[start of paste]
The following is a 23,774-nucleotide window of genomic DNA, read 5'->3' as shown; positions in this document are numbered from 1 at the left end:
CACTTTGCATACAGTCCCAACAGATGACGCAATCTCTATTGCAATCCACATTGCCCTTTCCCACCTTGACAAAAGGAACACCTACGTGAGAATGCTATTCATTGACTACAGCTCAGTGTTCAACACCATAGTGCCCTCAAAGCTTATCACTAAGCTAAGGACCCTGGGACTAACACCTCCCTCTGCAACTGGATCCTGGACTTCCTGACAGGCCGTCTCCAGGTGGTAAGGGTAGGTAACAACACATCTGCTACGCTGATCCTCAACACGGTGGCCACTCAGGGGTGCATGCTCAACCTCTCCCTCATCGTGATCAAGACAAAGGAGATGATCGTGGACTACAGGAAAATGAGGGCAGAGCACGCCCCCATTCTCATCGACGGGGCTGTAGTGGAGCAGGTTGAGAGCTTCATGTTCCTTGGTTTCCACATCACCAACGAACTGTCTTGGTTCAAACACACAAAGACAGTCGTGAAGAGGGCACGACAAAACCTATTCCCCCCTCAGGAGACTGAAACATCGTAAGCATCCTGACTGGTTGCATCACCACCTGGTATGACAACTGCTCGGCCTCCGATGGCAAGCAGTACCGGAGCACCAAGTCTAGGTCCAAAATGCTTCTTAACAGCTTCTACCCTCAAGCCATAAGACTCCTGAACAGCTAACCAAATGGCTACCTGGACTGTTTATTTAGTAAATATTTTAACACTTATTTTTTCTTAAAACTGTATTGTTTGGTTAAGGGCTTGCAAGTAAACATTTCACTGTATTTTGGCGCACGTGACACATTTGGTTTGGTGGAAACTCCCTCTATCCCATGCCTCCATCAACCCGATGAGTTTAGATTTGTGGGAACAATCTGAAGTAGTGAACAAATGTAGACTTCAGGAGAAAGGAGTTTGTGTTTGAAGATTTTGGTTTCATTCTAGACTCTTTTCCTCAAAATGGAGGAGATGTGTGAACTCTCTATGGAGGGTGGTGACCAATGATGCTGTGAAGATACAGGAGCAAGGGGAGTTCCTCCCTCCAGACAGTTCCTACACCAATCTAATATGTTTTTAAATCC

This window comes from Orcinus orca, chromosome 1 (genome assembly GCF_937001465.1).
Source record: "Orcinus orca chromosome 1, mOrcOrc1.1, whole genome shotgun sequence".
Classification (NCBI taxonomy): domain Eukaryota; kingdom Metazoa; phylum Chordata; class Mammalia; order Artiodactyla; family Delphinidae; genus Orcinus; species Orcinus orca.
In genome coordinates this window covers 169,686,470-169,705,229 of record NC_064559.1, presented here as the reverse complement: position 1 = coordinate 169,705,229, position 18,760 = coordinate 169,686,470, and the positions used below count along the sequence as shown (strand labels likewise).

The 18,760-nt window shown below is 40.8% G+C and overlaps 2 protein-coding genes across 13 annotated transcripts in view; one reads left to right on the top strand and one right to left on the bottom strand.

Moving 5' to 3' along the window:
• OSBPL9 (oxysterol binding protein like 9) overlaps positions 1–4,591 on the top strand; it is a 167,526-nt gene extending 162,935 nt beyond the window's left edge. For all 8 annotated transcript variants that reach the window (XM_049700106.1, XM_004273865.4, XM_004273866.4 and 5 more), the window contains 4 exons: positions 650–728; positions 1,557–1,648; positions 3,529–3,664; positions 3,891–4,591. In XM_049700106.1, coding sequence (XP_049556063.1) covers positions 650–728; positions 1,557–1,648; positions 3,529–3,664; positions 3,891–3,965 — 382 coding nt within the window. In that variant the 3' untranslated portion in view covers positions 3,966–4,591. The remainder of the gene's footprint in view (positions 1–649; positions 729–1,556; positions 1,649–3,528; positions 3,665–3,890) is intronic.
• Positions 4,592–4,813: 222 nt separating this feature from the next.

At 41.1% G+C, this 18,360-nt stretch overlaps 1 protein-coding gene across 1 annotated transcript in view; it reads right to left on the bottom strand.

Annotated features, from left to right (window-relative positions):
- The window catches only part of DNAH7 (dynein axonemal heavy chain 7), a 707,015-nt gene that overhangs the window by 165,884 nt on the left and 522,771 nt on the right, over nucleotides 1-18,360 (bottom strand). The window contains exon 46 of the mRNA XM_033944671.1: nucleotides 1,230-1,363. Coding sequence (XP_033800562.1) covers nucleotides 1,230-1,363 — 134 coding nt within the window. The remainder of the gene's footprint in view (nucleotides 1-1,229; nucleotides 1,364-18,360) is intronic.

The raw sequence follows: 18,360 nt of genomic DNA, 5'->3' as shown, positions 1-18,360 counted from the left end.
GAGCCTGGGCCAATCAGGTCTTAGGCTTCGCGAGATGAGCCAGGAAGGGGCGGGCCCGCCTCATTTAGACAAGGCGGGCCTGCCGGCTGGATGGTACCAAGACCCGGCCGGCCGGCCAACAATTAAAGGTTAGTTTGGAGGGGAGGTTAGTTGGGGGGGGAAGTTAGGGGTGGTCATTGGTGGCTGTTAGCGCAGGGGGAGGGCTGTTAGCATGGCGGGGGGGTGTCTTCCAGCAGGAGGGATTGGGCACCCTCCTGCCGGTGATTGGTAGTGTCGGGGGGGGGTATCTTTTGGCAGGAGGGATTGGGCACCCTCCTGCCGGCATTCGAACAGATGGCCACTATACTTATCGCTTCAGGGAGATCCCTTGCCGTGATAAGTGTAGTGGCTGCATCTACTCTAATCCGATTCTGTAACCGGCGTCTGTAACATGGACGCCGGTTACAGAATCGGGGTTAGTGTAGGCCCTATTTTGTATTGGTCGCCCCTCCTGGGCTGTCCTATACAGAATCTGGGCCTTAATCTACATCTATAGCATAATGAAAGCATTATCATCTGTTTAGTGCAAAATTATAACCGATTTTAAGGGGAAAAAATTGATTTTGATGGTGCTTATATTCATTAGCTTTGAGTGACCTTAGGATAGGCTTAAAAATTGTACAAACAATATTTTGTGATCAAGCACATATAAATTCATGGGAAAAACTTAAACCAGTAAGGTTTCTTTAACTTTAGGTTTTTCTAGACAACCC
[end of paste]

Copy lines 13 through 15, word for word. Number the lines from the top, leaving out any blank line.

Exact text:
- The window catches only part of DNAH7 (dynein axonemal heavy chain 7), a 707,015-nt gene that overhangs the window by 165,884 nt on the left and 522,771 nt on the right, over nucleotides 1-18,360 (bottom strand). The window contains exon 46 of the mRNA XM_033944671.1: nucleotides 1,230-1,363. Coding sequence (XP_033800562.1) covers nucleotides 1,230-1,363 — 134 coding nt within the window. The remainder of the gene's footprint in view (nucleotides 1-1,229; nucleotides 1,364-18,360) is intronic.

The raw sequence follows: 18,360 nt of genomic DNA, 5'->3' as shown, positions 1-18,360 counted from the left end.
GAGCCTGGGCCAATCAGGTCTTAGGCTTCGCGAGATGAGCCAGGAAGGGGCGGGCCCGCCTCATTTAGACAAGGCGGGCCTGCCGGCTGGATGGTACCAAGACCCGGCCGGCCGGCCAACAATTAAAGGTTAGTTTGGAGGGGAGGTTAGTTGGGGGGGGAAGTTAGGGGTGGTCATTGGTGGCTGTTAGCGCAGGGGGAGGGCTGTTAGCATGGCGGGGGGGTGTCTTCCAGCAGGAGGGATTGGGCACCCTCCTGCCGGTGATTGGTAGTGTCGGGGGGGGGTATCTTTTGGCAGGAGGGATTGGGCACCCTCCTGCCGGCATTCGAACAGATGGCCACTATACTTATCGCTTCAGGGAGATCCCTTGCCGTGATAAGTGTAGTGGCTGCATCTACTCTAATCCGATTCTGTAACCGGCGTCTGTAACATGGACGCCGGTTACAGAATCGGGGTTAGTGTAGGCCCTATTTTGTATTGGTCGCCCCTCCTGGGCTGTCCTATACAGAATCTGGGCCTTAATCTACATCTATAGCATAATGAAAGCATTATCATCTGTTTAGTGCAAAATTATAACCGATTTTAAGGGGAAAAAATTGATTTTGATGGTGCTTATATTCATTAGCTTTGAGTGACCTTAGGATAGGCTTAAAAATTGTACAAACAATATTTTGTGATCAAGCACATATAAATTCATGGGAAAAACTTAAACCAGTAAGGTTTCTTTAACTTTAGGTTTTTCTAGACAACCC